About urinary tract infections (UTIs).
What is a urinary tract infection (UTI)?
A UTI is an infection anywhere in the urinary tract, such as the kidneys, bladder and urethra. Usually, the bacteria that cause a UTI enter the urethra and may travel to the bladder and kidneys. Your body often removes these bacteria, so there may not even be symptoms. But when they continue to reside in the bladder, they can cause irritation, which leads to an infection. Without treatment, the infection can lead to a more serious condition. That's why it so important to see your doctor as soon as you experience symptoms. Only your doctor can prescribe an antibiotic to treat your UTI.
You're not alone.
After the flu and the common cold, urinary tract infections are the most common medical complaint among women age 18+, and it has been estimated that up to 60% of women will experience the unbearable pain and discomfort of a UTI at least once during their lives. The rate of repeat infections is high as well — about 20% of those who experience one UTI will have another.
What causes these infections? Why are they so painful? How do you treat them? (And keep them from happening again?)
Both men and women can get urinary tract infections, although they are more common in women. That's because the bacteria that commonly cause a UTI are found in the digestive tract, stool, and on the skin around and between a woman's anus and vagina. Since the female urethra is located very near these areas, the likelihood of bacteria reaching it is great. The short length of a female's urethra also makes her more prone to infection in other parts of the urinary tract.
A woman's likelihood of developing a UTI increases as she ages and goes through certain life stages. Other more common risk factors and triggers for a UTI include:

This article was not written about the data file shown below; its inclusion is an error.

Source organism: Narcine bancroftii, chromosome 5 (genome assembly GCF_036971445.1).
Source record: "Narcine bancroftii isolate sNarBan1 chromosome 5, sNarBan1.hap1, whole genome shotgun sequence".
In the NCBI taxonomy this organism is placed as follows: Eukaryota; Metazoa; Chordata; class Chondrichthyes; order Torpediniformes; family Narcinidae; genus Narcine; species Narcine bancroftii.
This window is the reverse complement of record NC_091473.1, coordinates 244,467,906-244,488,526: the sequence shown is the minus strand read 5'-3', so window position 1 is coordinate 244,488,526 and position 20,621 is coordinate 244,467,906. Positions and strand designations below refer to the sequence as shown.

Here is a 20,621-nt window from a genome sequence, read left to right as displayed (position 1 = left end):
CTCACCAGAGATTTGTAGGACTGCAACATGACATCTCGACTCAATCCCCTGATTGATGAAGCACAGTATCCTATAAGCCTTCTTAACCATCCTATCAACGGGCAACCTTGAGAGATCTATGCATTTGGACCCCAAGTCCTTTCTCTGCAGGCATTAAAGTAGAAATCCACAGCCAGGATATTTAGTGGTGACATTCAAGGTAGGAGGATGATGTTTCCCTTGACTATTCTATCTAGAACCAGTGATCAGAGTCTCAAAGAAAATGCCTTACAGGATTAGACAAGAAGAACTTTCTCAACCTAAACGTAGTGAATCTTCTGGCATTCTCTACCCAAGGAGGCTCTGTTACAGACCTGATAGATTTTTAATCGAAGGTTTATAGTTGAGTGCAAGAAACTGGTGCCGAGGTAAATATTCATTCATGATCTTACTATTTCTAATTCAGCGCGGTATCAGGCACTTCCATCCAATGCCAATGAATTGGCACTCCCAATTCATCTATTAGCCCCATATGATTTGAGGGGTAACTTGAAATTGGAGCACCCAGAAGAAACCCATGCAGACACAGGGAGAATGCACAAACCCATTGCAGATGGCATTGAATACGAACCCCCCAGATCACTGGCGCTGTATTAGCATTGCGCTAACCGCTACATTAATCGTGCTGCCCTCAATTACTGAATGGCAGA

- Sexual intercourse can enable bacteria to more readily travel to the bladder. Women who use diaphragms and/or spermicidal agents for birth control may also be at higher risk.
- Some medications, which may lower immunity.
- Hormonal changes that occur during pregnancy, childbirth and menopause.
- Diabetes or other chronic illnesses that may impair the immune system.
- Exposure to damp clothes, such as wet bathing suits, which can aggravate bacteria growth.
- Recurrent Infections.
Most women don't have recurring infections, but it is common — in fact, one out of five women who get a UTI will get another one. (Source: US Department of Health and Human Services Office on Women’s Health.) If you do get another UTI, speak with your doctor about treatment options, he or she may prescribe a longer course of antibiotics or have other options for you. You may also take AZO Cranberry to help flush your system to maintain urinary tract cleanliness.
Once diagnosed, most UTIs can be treated successfully. But urinary tract infections that are left untreated can lead to more serious complications like kidney infections, which may cause permanent damage. Women who have UTIs while pregnant may also have an increased risk of delivering low birth weight or premature infants.